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Life of Pi

Life of Pi

Director Ang Lee’s film adaptation of the novel Life of Pi is, above all else, absolutely gorgeous. I’m not sure if that’s all I want to say about it, but that’s primarily what I want to say. A lot of the stunning beauty of the film shows up in the way the sunlight reflects on the placid ocean as our hero remains adrift at sea – a shimmering tapestry of gold and blue – but it’s not just that. When the film treats its characters as real, divorced from the uncomfortable framing device that desperately wants the entire story to be some parable about the virtue of spiritualism… when the movie just accepts the facts of Pi’s story for what it is, it reaches close to transcendence. Yet ultimately the film cannot maintain that precarious balance and falls into cloying sap when a harder edge was needed.

The film chronicles the life of Piscine Patel (Suraj Sharma) beginning with his childhood days in India where his iron-willed father ran a zoological garden. The story is told by Pi as an adult, and as the film alternates between current day and memory, the images spill over into one another marvelously. In one of the most awe-inspiring moments of the entire film, the camera points upward at the sunlight as Pi recounts tales about his uncle, a swimming enthusiast. Across the screen, Pi’s uncle glides and we come to realize that we’re looking at the pristine waters of a Parisian pool. The understated elegance of the imagery is breathtaking, and as we return to present day his uncle continues paddling across our field of vision. We are told of Pi’s father’s attempt to move his family and menagerie to Canada, a trip which took a tragic turn when a squall sunk the ship and left poor Pi alone in a lifeboat. That “understated elegance” I made reference to above serves the film well during this, the bulk of the film, allowing for a persistent warmth despite the dire circumstances and relative lack of action.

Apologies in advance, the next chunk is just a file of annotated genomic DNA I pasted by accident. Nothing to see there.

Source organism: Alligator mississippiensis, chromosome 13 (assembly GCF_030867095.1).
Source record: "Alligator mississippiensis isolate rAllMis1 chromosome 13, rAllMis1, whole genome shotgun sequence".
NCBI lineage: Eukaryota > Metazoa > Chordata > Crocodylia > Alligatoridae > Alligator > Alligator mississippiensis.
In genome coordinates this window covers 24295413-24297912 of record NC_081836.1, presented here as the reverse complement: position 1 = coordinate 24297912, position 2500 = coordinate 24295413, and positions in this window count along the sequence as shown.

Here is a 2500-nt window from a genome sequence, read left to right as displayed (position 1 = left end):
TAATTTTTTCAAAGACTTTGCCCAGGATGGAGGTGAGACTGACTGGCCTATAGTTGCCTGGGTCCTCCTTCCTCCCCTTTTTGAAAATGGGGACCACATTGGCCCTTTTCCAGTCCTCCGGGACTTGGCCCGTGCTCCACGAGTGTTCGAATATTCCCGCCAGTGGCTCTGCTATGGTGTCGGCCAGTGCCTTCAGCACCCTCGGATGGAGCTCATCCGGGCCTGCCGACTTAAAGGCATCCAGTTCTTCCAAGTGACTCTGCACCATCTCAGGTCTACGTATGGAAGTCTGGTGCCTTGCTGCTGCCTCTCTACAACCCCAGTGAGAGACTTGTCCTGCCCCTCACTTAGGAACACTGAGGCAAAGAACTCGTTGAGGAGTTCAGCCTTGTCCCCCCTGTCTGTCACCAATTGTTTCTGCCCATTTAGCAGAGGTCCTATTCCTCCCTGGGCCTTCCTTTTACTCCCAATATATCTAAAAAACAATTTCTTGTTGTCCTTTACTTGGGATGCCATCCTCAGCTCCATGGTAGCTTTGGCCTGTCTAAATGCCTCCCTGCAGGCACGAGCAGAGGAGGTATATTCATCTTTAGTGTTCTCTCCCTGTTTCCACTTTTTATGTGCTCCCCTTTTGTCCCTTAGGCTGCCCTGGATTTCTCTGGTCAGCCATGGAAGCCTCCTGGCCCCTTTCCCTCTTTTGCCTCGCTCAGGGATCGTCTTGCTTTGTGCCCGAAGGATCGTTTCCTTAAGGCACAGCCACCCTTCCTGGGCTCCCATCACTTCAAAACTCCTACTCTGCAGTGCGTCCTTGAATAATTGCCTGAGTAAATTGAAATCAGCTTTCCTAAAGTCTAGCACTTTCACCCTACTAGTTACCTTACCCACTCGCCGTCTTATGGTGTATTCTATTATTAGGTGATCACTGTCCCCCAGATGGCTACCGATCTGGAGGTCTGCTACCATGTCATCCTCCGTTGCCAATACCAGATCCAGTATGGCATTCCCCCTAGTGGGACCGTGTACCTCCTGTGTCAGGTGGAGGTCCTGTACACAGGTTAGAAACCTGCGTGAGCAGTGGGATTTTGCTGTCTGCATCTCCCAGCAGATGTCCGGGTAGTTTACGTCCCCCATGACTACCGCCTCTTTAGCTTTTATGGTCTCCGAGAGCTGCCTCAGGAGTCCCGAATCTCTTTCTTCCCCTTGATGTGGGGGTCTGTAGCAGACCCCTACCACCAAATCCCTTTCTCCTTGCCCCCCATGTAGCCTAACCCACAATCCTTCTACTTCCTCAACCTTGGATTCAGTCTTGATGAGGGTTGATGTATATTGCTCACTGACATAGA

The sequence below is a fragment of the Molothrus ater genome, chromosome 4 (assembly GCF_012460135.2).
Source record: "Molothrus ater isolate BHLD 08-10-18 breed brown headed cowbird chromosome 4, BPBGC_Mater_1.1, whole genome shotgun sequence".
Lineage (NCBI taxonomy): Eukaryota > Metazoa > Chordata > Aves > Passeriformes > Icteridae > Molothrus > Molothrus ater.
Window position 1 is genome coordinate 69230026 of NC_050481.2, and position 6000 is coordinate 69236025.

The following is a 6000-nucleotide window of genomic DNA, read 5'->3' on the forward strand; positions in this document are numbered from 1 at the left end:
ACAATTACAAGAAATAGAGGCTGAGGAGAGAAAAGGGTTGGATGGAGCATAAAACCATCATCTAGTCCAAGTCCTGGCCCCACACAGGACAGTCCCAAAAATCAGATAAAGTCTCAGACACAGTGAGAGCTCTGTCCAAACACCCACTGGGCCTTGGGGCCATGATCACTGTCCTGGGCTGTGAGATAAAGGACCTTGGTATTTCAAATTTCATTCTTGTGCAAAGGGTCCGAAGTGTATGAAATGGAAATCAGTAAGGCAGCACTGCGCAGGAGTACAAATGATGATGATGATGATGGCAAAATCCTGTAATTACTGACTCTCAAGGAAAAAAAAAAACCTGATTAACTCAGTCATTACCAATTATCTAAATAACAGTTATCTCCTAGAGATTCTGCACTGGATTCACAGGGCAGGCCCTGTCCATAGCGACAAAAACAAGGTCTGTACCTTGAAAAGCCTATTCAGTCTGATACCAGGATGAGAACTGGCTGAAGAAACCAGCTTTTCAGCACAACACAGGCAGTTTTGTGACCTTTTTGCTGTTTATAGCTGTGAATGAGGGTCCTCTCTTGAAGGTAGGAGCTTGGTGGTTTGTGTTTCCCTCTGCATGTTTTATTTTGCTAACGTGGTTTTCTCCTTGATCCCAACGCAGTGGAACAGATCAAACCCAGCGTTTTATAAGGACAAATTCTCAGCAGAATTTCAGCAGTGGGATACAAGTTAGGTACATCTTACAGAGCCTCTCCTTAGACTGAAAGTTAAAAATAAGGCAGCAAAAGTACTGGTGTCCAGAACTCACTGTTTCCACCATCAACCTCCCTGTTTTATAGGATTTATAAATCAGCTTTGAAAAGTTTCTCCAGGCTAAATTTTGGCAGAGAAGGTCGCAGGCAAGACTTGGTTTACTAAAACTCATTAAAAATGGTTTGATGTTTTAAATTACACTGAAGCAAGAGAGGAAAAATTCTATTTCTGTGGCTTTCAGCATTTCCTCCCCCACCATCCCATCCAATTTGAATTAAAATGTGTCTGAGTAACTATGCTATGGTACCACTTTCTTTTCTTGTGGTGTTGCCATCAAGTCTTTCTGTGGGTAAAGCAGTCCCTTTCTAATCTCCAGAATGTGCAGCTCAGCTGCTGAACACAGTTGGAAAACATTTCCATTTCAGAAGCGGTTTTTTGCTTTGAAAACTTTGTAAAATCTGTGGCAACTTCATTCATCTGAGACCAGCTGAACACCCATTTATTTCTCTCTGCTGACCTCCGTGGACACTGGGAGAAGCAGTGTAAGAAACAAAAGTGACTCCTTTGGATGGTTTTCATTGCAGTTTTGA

Truth be told, Pi is far from alone in this new predicament: it doesn’t take long for him to learn that he’s accompanied on this strange journey by the hulking tiger from his father’s zoo, which goes by the name Richard Parker. The tiger is almost entirely computer-generated, as is the majority of the landscape (or sea-scape, as it were), but what’s endlessly fascinating is how remarkably realistic the animal behaves. It’s essentially little more than a cartoon character, and yet the ways in which the great cat paces around inside the tiny vessel, mewling at the sea, swiping at fish, and so forth… it’s presented with a remarkable fidelity to the way such a creature might react if actually placed in such a situation. The struggle of Pi, who manages to keep his distance from the snarling beast with the assistance of a mass of driftwood he fashions into a crude satellite raft, provides a renewed sense of tension each time our hero has to pull himself closer to the boat in order to gather supplies. And of course, through necessity Pi comes to bond with Richard Parker. Don’t misunderstand me – the film wisely refrains from softening the tiger, by making the monstrous carnivore into a tabby that just needed to learn to love, for instance. Instead, what I mean by bond is that Pi learns how to work with the tiger rather than against it; with great patience he learns how best to approach the beast so that it respects him.